The Globalisation of the Fair Trade Movement
Chapter 6: Fair Trade as Game-Playing
6. Fair trade as game-playing Game-players are radical and ‘bold’ actors. They seek to transform the regulatory environment rather than acknowledge convention and accepted norms. The game-player ‘imagines’ another regulatory world by ‘think[ing] outside the square’, and transcends existing regulatory constraints by accurately perceiving, ‘moving around and redeﬁning the rules’ (see Braithwaite, 2009; Braithwaite et al., 2007: 291). The ability of the game-player to manoeuvre around institutional and structural constraints as well as lead the creation of new ones mirrors that of the entrepreneur. Like game-players, entrepreneurs desire structural change: entrepreneurs disrupt the ‘rules of the game’ with innovative business models to ‘break down barriers that cause the current market to be structured as it is’ (see McGrath and MacMillan, 2000: 94). Entrepreneurs are described as ‘visionary’, ‘creative’ and ‘convention-defying’ actors (see Cauthorn, 1989: 15; Goyder, 1998; McGrath and MacMillan, 2000). They are thought to display ‘alertness’ within their environment, which enables them to ‘transcend an existing framework of perceived opportunities’ (Kirzner, 1985: 7). Schumpeter (1934) described entrepreneurship as the ‘gale of creative destruction’ that overturns accepted industrial patterns. While theories of entrepreneurship go some way to explaining the game-player’s psychology and behaviour, their utility ends when it comes to extrapolating how game-players actually annihilate and restructure market structures. Schumpeter (1934), for instance, took greater interest in the eﬀectual role of entrepreneurship in the evolutionary process than in explaining the causes or preconditions of innovative acts (Binks and Vale, 1990: 28). An analysis of the fair trade...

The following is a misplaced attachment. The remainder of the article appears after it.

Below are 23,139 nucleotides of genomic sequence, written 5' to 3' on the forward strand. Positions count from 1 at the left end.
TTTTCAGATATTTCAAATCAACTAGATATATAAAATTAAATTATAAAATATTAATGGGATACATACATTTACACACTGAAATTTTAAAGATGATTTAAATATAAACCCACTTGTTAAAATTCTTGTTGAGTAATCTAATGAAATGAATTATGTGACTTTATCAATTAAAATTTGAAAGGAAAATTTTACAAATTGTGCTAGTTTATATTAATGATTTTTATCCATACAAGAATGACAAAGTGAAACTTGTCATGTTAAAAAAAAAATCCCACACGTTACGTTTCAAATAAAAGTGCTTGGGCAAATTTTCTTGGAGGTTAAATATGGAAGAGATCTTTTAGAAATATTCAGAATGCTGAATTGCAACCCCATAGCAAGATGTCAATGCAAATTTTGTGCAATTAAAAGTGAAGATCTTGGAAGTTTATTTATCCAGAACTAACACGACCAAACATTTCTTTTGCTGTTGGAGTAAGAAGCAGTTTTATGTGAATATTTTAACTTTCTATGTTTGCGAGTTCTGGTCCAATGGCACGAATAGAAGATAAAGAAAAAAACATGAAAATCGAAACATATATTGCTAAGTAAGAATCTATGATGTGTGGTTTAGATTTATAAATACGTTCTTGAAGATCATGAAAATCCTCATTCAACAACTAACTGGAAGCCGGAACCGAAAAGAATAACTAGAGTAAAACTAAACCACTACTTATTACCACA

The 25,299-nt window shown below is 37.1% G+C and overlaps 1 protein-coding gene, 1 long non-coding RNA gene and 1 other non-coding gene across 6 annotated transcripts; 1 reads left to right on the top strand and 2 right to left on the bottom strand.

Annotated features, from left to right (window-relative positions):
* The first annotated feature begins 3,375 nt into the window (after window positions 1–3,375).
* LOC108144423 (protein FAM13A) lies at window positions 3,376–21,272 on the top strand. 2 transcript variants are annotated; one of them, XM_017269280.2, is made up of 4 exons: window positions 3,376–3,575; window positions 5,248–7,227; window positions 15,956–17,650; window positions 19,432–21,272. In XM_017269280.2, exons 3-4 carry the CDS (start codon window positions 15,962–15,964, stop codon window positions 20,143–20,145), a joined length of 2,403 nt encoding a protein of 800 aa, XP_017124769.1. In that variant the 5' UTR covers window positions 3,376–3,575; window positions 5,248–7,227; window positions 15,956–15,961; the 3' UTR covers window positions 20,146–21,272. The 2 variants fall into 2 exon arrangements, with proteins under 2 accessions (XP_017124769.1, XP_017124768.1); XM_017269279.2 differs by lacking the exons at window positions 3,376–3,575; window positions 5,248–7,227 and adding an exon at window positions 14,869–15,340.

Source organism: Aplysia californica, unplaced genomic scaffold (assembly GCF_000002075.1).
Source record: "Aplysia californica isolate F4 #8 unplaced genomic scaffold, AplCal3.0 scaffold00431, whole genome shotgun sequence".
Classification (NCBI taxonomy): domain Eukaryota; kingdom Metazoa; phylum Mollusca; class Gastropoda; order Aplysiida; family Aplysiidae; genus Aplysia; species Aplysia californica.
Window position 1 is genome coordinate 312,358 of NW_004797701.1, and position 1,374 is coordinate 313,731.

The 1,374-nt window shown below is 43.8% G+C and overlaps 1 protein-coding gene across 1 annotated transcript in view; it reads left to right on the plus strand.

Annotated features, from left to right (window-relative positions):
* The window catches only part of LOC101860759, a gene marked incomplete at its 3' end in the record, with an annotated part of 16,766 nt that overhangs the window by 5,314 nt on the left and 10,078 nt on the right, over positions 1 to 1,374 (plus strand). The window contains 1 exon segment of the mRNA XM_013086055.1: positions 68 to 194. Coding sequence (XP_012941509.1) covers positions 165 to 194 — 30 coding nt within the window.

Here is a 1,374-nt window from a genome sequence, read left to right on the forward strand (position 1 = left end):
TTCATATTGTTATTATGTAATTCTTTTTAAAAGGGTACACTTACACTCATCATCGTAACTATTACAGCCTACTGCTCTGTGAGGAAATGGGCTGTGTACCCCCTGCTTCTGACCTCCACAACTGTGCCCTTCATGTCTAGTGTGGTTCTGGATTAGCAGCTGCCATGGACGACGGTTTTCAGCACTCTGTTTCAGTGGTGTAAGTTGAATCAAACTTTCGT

You are not authenticated to view the full text of this chapter or article.
Elgaronline requires a subscription or purchase to access the full text of books or journals. Please login through your library system or with your personal username and password on the homepage.
Non-subscribers can freely search the site, view abstracts/ extracts and download selected front matter and introductory chapters for personal use.
Your library may not have purchased all subject areas. If you are authenticated and think you should have access to this title, please contact your librarian.